Taking a pen to war: a message of peace for freedom of speech.

A woman holding a sign in a “Black Lives Matter” protest.

I met a man a few days ago, his name was Muhammad and he was from Egypt. In Egypt, he was a major league soccer referee and here (in America), he drives an Uber. I asked why would he leave his life to start over in a new country so far from home, to what he answered: here, I am allowed to think. With just six words, he made me realize that what is a right to us, in some places it’s a privilege.

Freedom of speech is still a fantasy in plenty of countries, but exactly how bad is their situation? Is there something we can do about it? Would it make a difference at all? It’s easy to forget how good a situation can be without a point of reference.

Right now, we are less free than we were 20 years ago. Only 40% of the countries in the world are truly free, according to a study by Freedom House, an organization fighting for democracy for the past 75 years.

“Freedom” means being able to own your home, to travel, express your thoughts without fear, and to be able to demand your government fairness and justice. “A country is not free without freedom of the press” says Yassine Imrani, journalist for Mic.com, “And media freedom faces severe pressures across the world with more than 500 journalists being arrested for their work.”

In the meantime, a man in Saudi Arabia is feeling the blade that is putting an end to his life, caressing his bare neck and disconnecting his head from his spine. His crime? “Inciting public opinion.” 85% of the population of Africa and the Middle East lives in oppression, according Reuters News.

In Yemen, the murders of journalists are a regular occurrence. People are so afraid of their own government that self-censorship is common, no one can even mention change without fearing a bullet through their heart. Last year, an artist in Cuba was arrested because the government thought his pieces with political undertones were “inappropriate”. And no one knew about it until earlier this year, because only 25% of Cubans have access to internet.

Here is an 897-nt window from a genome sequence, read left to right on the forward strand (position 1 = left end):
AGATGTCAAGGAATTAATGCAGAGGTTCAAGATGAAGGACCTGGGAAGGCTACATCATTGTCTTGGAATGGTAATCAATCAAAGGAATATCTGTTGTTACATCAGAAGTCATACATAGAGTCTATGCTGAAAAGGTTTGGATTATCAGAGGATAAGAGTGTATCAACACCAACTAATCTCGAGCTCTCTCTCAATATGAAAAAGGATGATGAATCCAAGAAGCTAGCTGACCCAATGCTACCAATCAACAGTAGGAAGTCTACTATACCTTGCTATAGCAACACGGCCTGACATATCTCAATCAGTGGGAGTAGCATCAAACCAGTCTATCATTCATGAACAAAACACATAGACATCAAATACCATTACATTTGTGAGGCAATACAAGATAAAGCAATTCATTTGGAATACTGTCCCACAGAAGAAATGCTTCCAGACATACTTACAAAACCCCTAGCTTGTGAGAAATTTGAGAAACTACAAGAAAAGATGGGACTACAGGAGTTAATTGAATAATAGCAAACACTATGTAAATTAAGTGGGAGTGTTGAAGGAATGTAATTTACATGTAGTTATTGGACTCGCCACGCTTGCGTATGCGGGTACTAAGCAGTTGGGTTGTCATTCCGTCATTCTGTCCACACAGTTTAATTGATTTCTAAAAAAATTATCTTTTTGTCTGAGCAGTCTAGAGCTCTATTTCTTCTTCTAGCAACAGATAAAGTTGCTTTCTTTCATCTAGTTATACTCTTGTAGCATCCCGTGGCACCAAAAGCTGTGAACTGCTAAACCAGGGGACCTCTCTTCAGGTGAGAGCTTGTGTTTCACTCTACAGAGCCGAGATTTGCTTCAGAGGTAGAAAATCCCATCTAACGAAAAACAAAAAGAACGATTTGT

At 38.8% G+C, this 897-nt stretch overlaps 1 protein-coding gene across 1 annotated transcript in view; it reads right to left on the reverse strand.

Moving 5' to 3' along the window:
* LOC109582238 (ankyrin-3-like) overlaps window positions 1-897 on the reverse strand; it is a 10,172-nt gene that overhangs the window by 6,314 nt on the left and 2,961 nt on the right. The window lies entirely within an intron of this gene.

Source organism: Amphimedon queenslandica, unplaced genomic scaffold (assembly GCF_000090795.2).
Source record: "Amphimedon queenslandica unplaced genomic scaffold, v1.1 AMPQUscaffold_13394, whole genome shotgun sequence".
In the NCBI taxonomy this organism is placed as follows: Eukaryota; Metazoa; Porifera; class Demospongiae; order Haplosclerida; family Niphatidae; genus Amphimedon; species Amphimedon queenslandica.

People can not dare to say even the smallest word of disapproval, for they risk not only their freedom but also their lives. It’s hard to think that expressing an opinion could be a death sentence, but for more than half of the world, it’s a reality.

So, is there something we can do about it?

First, let’s remember and be aware that we live in the land of the free. America is the fifth country with the most freedom of speech in the world, says the World Press Freedom Index. Here, we can start our revolutions with ideas, and fight in them with our words — not guns.

America has been fighting for a democratic world since the early 70’s, but their approach is much more hostile than it should be. Mark Lagon, from the Council of Foreign Relations, states that “Military intervention should be a last resort”, and yet, with so many wars and interventions, it seems like it’s the most popular option.

You, as citizens of the free world, can help even in the smallest way, by speaking for who can’t and fighting for peace with your art, your words and your voice.

At the end of the day, a grenade could never get its message across louder, and more clearly than a message of love.

But, would it even make a difference?

“To ask for freedom, is not a crime.” This was the message the suffragettes carried to achieve votes for women, and this year, we had the first woman running for President of the United States. This proves that change is possible, but to achieve it we must speak up, and force the world to listen.

It only took for one woman to refuse to give up her seat, for us to see a black man leading the White House.

Our ethnicity, sexuality, gender and social status should not be used as a reason to silence us. So why should our location?

As journalist Meghan Weft says, “While media bombards us with stories of bloodshed, the true spotlight should be on those standing together today asking for equality for all.”

So if they did it, why can’t we? Why can’t we be the generation that not only fought for our rights, but for others who can’t?

Freedom of speech is still a fantasy to 60% of the world, but that doesn’t mean we can’t help. By raising awareness and peacefully protesting we can achieve change — it’s been done before. We still have a long way to go towards absolute equality, but after so many efforts, we live in a much more tolerant society than the one our grandparents’ grew up in.

Because in America, our voices are not whispers but echoes as loud as thunderstorms that can start a revolution. Why not take advantage of this and try to help our brothers and sisters of the world?

So go make art, music, write, protest, whatever it is you want to do. But just please, say something, because here no one can take your voice away.

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